The application process largely depends on the kind of position you are applying for and the organization you intend to apply to. Organizations hire forensic scientists on a need basis; therefore you will need to conduct a thorough research on where you want to end up working. You may choose from careers like Forensic Medical Examiner, Forensic Engineer, Forensic Accountant, Crime Scene Investigator, Crime Laboratory Analyst, Arson Investigator, Crime Scene Photographer and so on.
To get a job as a forensic scientist with any of these job titles, you will need to look for organizations that are hiring for these positions. Once you have narrowed down your research, simply visit the company’s website and get the application requirements.

Training Requirements

The training requirements would also largely depend on the organization you work for. For instance, if you are a forensic accountant and have secured a position at the FBI, you will be required to complete a six-week training program after getting hired. The training would cover aspects of forensic accounting, such as financial investigation methods, techniques and tools, etc.
Similarly, training requirements for those who want to join the police force as forensic investigators would include becoming a police officer first, and then training as a forensic investigator according to the specific requirements of the police department.
Training requirements for arson investigators would involve becoming a firefighter first, and then enrolling in an arson investigator training program. This specialized program would focus directly on fire investigation, analysis, research and reporting.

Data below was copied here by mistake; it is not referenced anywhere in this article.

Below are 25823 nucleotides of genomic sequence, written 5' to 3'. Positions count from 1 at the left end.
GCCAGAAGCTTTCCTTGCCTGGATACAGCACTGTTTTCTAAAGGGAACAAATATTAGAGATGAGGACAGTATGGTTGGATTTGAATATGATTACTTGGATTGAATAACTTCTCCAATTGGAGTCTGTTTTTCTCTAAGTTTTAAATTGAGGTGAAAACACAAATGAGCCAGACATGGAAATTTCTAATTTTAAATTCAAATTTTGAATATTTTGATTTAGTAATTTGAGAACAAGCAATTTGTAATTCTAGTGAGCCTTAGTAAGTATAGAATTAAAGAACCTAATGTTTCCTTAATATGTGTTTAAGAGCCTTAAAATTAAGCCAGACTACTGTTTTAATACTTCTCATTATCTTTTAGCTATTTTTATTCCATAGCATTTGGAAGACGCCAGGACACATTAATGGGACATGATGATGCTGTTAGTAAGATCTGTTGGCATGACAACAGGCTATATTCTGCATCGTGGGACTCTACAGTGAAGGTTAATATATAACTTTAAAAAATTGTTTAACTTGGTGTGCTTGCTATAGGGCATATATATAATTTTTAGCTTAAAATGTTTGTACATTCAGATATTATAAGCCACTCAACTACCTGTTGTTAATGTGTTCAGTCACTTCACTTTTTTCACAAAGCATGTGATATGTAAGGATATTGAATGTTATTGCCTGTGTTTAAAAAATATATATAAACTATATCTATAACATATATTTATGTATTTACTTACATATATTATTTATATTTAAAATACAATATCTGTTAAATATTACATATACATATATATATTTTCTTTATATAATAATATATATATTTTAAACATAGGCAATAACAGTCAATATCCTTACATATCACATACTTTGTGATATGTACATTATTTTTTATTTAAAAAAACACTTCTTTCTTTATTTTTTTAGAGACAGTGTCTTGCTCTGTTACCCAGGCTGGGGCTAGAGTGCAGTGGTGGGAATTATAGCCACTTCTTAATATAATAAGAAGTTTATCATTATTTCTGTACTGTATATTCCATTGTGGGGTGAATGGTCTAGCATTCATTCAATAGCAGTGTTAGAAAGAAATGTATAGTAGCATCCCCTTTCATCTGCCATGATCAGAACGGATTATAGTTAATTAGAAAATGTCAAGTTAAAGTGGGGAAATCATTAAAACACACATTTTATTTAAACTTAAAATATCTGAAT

In short, you would need to determine your career path and the organization you want to work for, in order to get specific training as a forensic scientist in that particular industry.

Developing Your Career

Career development in the field of forensic science will be mainly done on the basis of higher education qualifications, certifications and job experience. The job growth in this field is at the rate of 17% according to the US Bureau of Labor Statistics, with a lot of new jobs expected to be added in the upcoming years. So, the future of forensic science is certainly bright – you just need to be aware of the right path for you to excel in this field.

Summary

With television series like Bones and Sherlock Holmes, the jobs of law enforcement agents and forensic scientists seem more fascinating than ever before. As the law enforcement fraternity grows, forensic science is becoming a particularly popular choice among many science students. If you are among those who want to learn about how to become a forensic scientist, then keep reading.
Forensic Scientists apply science to the investigative processes in various types of cases. They use their knowledge to assist the police, judges, lawyers and juries in drawing conclusions about different cases. Forensic Scientists analyze crime scenes, gather relevant evidence and then examine it in labs. They are also responsible for preserving crime scenes and ensuring that all useful evidence is recorded for later use.